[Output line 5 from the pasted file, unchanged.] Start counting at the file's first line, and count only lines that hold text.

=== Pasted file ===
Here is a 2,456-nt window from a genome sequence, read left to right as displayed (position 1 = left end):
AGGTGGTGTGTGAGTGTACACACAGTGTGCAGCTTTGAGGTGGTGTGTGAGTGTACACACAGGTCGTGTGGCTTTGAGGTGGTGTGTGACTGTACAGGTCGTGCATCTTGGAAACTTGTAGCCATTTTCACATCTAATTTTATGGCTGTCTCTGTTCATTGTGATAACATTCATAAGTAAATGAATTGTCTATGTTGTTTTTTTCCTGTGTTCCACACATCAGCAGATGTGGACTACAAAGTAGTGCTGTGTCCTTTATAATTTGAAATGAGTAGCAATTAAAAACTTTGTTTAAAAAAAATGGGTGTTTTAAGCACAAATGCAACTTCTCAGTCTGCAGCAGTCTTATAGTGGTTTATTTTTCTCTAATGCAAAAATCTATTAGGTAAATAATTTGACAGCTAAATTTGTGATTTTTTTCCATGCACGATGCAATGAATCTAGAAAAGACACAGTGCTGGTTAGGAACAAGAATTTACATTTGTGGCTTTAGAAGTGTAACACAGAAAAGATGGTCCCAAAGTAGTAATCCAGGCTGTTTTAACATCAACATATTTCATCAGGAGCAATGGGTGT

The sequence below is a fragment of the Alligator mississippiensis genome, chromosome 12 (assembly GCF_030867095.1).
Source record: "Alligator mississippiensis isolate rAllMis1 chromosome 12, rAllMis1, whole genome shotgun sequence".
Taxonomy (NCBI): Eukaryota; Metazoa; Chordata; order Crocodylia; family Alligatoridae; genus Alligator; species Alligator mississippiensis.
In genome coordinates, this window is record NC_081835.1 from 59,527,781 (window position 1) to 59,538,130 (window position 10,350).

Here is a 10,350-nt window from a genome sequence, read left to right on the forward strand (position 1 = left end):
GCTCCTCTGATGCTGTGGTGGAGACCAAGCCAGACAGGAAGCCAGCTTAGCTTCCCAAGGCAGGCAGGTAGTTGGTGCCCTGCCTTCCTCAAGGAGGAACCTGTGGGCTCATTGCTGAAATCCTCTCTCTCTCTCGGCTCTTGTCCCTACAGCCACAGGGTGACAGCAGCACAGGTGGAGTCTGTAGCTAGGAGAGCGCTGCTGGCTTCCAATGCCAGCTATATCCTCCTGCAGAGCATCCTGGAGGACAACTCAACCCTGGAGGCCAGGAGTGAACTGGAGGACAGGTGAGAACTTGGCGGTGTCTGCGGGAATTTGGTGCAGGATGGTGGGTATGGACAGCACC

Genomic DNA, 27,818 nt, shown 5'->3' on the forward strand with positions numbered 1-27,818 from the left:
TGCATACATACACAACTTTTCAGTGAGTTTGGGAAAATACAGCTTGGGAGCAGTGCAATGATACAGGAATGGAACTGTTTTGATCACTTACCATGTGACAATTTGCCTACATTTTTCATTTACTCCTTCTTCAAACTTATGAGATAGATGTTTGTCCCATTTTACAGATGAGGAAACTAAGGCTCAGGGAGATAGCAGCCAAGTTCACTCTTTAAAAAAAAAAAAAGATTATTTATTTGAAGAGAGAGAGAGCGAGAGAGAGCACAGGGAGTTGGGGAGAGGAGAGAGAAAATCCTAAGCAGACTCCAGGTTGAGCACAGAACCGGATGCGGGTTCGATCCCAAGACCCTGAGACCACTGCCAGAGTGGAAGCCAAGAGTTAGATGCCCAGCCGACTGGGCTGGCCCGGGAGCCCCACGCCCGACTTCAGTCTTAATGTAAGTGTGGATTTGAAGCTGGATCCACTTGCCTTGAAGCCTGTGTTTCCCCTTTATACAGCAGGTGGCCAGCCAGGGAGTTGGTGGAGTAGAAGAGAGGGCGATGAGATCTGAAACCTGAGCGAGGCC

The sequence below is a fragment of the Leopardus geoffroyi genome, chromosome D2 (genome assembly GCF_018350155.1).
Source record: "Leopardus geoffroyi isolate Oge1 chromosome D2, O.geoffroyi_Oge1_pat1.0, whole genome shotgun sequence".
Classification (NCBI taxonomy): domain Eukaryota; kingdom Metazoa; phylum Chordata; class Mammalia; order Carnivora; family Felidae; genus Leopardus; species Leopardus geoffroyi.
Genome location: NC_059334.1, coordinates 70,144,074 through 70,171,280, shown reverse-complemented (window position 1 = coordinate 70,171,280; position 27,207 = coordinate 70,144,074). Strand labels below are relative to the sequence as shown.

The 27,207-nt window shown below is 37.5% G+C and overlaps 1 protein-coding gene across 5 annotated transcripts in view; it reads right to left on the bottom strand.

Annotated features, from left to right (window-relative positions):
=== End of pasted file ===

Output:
Taxonomy (NCBI): Eukaryota; Metazoa; Chordata; order Crocodylia; family Alligatoridae; genus Alligator; species Alligator mississippiensis.